Upon reflection following his Notre Dame career, head coach Lou Holtz surmised that his biggest mistake as the Fighting Irish head coach was complacency. Following the teams success in 1988 and 1989, which brought a 24-1 record and a national championship, and having reached the “pinnacle” of the sport, he simply sought to maintain their status, instead of trying to grow on it. Subsequently, they stagnated while the rest of college football caught up, and they were never able to fully regain their dominant form.
Since Holtz resigned in 1996, they’ve been chasing a formula of excellence ever since, with different coaches, schemes, and athletic administrations. As a fan of the team since 1990 and my formative years occurring during the final years of the Holtz era, one thing has remained constant since Sweet Lou stopped roaming the sidelines: Notre Dame has been reactive every step of the way to the changes in college football, and as a result, has consistently been a step behind other power house programs.
Consequently, while the Alabama’s, Ohio State’s, Stanford’s and USC’s are on the cutting edge in the areas of training regimen, diet, recruiting tools, and facilities, Notre Dame finds itself lagging behind, trying to catch up to the latest edge those schools have had at their disposal for years. And when Notre Dame finally makes those improvements, the top schools have moved on to something else.
This isn’t about Brian Kelly and the job he has done. Notre Dame has consistently missed or failed to attract what most would consider tier 1 coaches. It’s time to start thinking about why that is.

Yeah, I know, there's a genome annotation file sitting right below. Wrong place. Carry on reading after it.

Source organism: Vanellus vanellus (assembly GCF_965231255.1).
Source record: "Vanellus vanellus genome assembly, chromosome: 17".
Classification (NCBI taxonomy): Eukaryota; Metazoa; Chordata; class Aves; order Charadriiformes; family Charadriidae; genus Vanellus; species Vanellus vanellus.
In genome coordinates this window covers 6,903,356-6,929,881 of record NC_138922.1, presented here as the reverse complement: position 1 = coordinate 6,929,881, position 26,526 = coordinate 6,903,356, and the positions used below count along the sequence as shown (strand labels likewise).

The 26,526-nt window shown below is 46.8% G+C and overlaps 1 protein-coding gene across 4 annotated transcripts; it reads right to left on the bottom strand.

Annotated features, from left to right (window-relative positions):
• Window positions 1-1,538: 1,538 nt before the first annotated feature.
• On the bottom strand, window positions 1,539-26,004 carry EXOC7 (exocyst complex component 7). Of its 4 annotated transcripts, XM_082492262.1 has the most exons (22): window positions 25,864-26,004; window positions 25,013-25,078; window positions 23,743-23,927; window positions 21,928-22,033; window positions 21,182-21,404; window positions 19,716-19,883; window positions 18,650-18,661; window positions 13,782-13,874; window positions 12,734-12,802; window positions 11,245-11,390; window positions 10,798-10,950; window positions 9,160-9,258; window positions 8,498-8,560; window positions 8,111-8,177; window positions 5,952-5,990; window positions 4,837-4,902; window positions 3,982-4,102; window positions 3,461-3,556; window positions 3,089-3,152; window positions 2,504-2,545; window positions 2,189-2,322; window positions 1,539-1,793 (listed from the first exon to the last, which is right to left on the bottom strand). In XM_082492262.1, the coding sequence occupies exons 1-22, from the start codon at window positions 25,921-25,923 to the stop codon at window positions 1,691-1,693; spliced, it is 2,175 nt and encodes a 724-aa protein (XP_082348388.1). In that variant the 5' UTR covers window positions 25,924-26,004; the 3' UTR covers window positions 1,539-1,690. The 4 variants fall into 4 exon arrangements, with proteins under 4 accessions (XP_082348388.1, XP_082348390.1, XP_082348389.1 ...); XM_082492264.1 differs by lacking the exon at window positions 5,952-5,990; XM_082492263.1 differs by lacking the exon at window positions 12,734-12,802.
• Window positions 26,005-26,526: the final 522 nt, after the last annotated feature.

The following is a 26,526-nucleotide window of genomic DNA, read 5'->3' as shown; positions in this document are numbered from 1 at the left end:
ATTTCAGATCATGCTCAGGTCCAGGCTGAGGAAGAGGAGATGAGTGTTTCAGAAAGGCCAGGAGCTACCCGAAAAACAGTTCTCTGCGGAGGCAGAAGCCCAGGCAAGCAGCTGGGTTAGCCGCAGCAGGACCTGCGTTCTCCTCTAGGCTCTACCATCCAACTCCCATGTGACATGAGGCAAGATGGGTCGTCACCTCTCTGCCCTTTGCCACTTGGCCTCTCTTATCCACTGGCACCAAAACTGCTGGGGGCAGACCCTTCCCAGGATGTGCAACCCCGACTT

For a long time during the Holtz era, the Notre Dame brand was enough of a selling point for most recruits. They played on national TV all the time, they had the (recent) tradition of winning, and they had a recruiting coordinator in Vinnie Cerrato, who some may say was a little loose with the rules and the way things were supposed to done. Not that they did anything illegal but, you know, maybe not in the best practices of university protocol and the types of guys Notre Dame brought in. Corners were cut. Which, surprise!, worked out really well from an on-field performance perspective.
Following his departure in the early 90’s, the administration cracked down on admissions and the types of players Notre Dame could offer scholarships. This lead to frustrations, particularly from Holtz’s successor Bob Davie, who was rumored to have steered Urban Meyer away from Notre Dame in 2005 because he didn’t think he’d be given enough leeway on the recruiting front.
To date, Notre Dame has been slow to upgrade their recruiting operation, only recently beefing up their social media and recruiting support staff, while Alabama and Ohio State have had literally dozens of people working in this area for a number of years.
This gap has been exacerbated by head coach Brian Kelly not placing a big enough emphasis on recruiting in his coaching staff. His first hire at defensive coordinator, Bob Diaco, was a serviceable recruiter, but he wasn’t excellent. His replacement was a total abomination. Brian VanGorder was an NFL guy who showed very little interest on the recruiting trail and it showed. Subsequently, big time defensive talents have turned Notre Dame away on signing day–they came in second last year to two five star and one four star linebackers last season, and saw four defensive players de-commit this year, including elite defensive end Robert Beal.
This isn’t to say Kelly doesn’t understand the importance of recruiting, or doesn’t take it seriously. I’m sure he does. But, he had to build a recruiting operation through a mandate from the administration, something a head coach at football power like Notre Dame shouldn’t have to spend time on. He shouldn’t have to ask for recruiting support staff, or a social media operation. These are things the school should be out in front of, but are just now getting caught up on in Kelly’s eighth season. He and those that came before him have been playing from behind, and that shouldn’t happen.
Strength, Conditioning, Nutrition